“Marie would you like a cup of coffee and a beignet?” he asked. She stirred, pulled her head back against the  wall of the cathedral and said, “How do you know me? I ant’s never seen you  before and I am closed, no business today, no business, go away.” “Here    take the coffee,” he said, holding it so that the aroma would fill the pungent air, “I am not here for business, just some time, how about this?”     Then he place a hundred dollar bill in her hand and watched as she waded it  and placed it inside her blouse. “You crazy man, nothing I know is worth  that much bread.” She took the coffee and beignet and taking a sip and bite  she looked with her unclear eyes into his face. “I just came to share a  minute,” he said, “I know about what happened when you were fifteen, I know     about your dad the preacher, the boy friend, your dad taking you to the Clinic in New York, the abortion, I know all of that Marie, I just wanted  to know if you remember the Sunday in July when you were nine and were saved and then baptized? I was just wondering?” “So long ago she said, so  long. I know that by now God has wiped my name from His book; I didn’t mean to do that, we just got crazy one night and then my world fell apart, Daddy  went crazy, we killed that baby and as soon as I turn eighteen I left and   have never looked back. Who are you, how do you know all of that? I must be  crazy; well I know I am after all of the years living in this hole.” “You  are not crazy mother,” David said, “Just frightened, confused, and I have  come to take you out of this hole. Drink your coffee, God does not erase  what He writes in His Son’s blood; you ready, Marie?” He held out his hand  and she looked into his eyes and said, “What did you call me?” “Marie” he  answered. “No before that, you said, mother; mother, I can’t be a mother, I can’t I am not fit.” Time to go Mom, time to go, he took her hand and they  walked toward the Andrew Jackson monument, he looked back and saw her worn out form leading now on the sidewalk of the Cathedral, “Let’s go home, mom, let’s go home.”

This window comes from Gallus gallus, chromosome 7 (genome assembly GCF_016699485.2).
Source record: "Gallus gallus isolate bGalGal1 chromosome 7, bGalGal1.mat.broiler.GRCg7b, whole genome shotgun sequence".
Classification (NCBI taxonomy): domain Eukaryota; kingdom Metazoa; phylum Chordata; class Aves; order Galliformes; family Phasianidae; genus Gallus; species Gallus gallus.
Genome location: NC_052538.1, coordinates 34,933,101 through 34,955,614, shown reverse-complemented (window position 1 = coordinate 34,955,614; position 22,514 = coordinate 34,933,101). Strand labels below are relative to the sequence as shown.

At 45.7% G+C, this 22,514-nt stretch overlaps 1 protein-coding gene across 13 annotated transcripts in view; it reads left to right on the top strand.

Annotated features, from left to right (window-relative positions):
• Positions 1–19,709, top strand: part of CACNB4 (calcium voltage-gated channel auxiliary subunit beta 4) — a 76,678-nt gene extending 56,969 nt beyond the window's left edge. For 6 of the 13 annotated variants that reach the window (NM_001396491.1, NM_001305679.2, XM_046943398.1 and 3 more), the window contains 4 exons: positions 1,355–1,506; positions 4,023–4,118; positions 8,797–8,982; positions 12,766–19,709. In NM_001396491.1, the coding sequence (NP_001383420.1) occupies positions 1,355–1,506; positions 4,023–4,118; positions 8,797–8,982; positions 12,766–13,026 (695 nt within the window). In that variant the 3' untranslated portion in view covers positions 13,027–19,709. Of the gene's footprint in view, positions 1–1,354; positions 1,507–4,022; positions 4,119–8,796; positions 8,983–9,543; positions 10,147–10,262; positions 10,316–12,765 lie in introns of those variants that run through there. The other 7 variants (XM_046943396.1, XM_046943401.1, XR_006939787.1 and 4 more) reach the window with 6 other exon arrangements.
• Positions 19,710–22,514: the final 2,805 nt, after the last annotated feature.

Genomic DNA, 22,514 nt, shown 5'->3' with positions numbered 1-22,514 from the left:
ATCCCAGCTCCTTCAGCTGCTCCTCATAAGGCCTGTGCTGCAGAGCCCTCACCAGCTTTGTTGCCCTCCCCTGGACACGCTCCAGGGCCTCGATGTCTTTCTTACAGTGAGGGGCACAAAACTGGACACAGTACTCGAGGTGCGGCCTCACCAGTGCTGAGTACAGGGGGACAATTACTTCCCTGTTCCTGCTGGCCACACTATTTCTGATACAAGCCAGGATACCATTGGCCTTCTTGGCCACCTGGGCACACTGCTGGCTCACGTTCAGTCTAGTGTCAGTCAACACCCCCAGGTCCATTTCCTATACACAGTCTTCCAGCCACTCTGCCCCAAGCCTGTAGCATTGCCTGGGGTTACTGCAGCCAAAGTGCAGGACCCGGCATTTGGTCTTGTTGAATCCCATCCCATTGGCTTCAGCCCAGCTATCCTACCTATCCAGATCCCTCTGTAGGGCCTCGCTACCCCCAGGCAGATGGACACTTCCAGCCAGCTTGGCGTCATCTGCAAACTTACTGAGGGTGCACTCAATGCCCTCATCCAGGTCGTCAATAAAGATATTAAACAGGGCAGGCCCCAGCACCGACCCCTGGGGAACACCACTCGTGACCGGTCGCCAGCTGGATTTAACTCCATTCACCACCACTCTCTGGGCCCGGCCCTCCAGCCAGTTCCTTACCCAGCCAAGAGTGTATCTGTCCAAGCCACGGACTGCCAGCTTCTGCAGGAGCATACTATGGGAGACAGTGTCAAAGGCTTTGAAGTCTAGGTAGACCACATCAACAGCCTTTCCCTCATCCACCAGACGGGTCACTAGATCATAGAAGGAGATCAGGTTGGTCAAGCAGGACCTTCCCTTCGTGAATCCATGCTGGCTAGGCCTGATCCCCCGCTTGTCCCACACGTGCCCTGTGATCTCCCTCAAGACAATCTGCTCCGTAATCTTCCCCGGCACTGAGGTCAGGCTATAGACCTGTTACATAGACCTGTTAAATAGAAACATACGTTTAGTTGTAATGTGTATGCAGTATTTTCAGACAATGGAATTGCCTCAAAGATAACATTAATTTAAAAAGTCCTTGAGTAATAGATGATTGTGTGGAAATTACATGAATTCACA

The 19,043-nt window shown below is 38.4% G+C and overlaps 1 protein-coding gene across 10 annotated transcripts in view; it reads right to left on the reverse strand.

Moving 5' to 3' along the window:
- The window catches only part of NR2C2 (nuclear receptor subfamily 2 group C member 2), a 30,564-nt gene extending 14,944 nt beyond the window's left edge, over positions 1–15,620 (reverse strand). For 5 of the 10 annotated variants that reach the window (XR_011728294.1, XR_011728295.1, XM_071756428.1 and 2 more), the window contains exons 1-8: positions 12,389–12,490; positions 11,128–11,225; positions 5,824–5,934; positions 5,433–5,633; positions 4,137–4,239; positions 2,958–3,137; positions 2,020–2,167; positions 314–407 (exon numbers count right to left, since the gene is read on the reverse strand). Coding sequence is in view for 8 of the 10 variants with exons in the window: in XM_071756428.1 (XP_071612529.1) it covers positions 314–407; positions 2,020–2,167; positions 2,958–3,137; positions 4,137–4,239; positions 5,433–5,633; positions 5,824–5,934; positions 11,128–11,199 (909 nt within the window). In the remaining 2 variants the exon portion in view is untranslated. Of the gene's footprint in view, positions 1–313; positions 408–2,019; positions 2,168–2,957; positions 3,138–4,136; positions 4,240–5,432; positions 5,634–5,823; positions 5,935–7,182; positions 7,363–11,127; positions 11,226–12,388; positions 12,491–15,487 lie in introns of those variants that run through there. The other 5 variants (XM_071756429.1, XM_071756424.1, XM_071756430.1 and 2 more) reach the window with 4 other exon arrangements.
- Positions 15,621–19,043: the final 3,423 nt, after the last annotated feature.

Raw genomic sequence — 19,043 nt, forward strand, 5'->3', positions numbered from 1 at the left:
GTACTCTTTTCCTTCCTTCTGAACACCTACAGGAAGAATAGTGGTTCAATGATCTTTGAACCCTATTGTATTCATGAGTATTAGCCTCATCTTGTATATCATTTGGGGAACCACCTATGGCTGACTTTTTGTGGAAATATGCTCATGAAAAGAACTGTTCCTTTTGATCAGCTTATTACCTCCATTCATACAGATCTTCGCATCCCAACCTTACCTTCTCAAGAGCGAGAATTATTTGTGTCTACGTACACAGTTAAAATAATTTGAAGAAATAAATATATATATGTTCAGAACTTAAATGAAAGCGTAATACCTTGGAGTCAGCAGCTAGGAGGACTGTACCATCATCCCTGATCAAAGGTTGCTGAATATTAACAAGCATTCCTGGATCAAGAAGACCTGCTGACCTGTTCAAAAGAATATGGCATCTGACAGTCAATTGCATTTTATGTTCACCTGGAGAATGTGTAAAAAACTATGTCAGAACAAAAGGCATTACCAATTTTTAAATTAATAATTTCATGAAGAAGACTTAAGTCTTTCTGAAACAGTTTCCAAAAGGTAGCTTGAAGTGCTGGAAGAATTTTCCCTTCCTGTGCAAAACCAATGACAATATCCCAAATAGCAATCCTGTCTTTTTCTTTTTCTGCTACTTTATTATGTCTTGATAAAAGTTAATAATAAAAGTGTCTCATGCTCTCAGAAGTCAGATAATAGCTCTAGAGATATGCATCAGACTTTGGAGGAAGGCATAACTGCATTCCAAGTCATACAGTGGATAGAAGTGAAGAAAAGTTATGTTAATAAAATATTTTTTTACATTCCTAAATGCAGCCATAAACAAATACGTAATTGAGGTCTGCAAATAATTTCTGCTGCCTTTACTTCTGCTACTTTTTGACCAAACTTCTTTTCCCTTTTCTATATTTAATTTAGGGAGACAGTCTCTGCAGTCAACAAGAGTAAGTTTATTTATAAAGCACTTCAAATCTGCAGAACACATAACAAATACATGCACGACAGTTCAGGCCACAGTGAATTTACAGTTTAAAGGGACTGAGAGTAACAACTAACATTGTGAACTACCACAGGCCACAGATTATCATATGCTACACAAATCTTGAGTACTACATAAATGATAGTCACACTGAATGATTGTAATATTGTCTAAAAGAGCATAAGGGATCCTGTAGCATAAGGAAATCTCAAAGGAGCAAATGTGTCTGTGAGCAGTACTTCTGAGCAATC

(This month of January we always celebrate the importance of life and the damage of abortion; this is a simple story of what might     have been. Ivan)